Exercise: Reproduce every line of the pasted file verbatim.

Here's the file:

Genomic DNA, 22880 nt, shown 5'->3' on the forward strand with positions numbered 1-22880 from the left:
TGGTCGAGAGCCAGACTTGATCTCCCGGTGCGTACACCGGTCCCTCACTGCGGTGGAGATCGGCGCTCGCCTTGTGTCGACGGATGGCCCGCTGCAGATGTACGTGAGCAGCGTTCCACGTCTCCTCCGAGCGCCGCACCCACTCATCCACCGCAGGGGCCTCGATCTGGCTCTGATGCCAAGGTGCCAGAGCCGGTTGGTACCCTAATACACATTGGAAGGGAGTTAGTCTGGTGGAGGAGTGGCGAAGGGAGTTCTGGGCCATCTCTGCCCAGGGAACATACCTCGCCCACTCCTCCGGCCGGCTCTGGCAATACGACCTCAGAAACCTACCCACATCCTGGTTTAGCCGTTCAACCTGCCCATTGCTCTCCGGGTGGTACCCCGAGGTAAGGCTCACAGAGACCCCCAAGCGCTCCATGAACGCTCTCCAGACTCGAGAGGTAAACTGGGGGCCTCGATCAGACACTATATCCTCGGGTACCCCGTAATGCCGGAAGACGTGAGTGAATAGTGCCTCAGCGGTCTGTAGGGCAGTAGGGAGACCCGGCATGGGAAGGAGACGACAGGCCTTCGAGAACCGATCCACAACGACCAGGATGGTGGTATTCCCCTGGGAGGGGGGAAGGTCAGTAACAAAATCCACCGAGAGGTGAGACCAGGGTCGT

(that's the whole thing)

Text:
Genomic DNA, 22880 nt, shown 5'->3' on the forward strand with positions numbered 1-22880 from the left:
TGGTCGAGAGCCAGACTTGATCTCCCGGTGCGTACACCGGTCCCTCACTGCGGTGGAGATCGGCGCTCGCCTTGTGTCGACGGATGGCCCGCTGCAGATGTACGTGAGCAGCGTTCCACGTCTCCTCCGAGCGCCGCACCCACTCATCCACCGCAGGGGCCTCGATCTGGCTCTGATGCCAAGGTGCCAGAGCCGGTTGGTACCCTAATACACATTGGAAGGGAGTTAGTCTGGTGGAGGAGTGGCGAAGGGAGTTCTGGGCCATCTCTGCCCAGGGAACATACCTCGCCCACTCCTCCGGCCGGCTCTGGCAATACGACCTCAGAAACCTACCCACATCCTGGTTTAGCCGTTCAACCTGCCCATTGCTCTCCGGGTGGTACCCCGAGGTAAGGCTCACAGAGACCCCCAAGCGCTCCATGAACGCTCTCCAGACTCGAGAGGTAAACTGGGGGCCTCGATCAGACACTATATCCTCGGGTACCCCGTAATGCCGGAAGACGTGAGTGAATAGTGCCTCAGCGGTCTGTAGGGCAGTAGGGAGACCCGGCATGGGAAGGAGACGACAGGCCTTCGAGAACCGATCCACAACGACCAGGATGGTGGTATTCCCCTGGGAGGGGGGAAGGTCAGTAACAAAATCCACCGAGAGGTGAGACCAGGGTCGT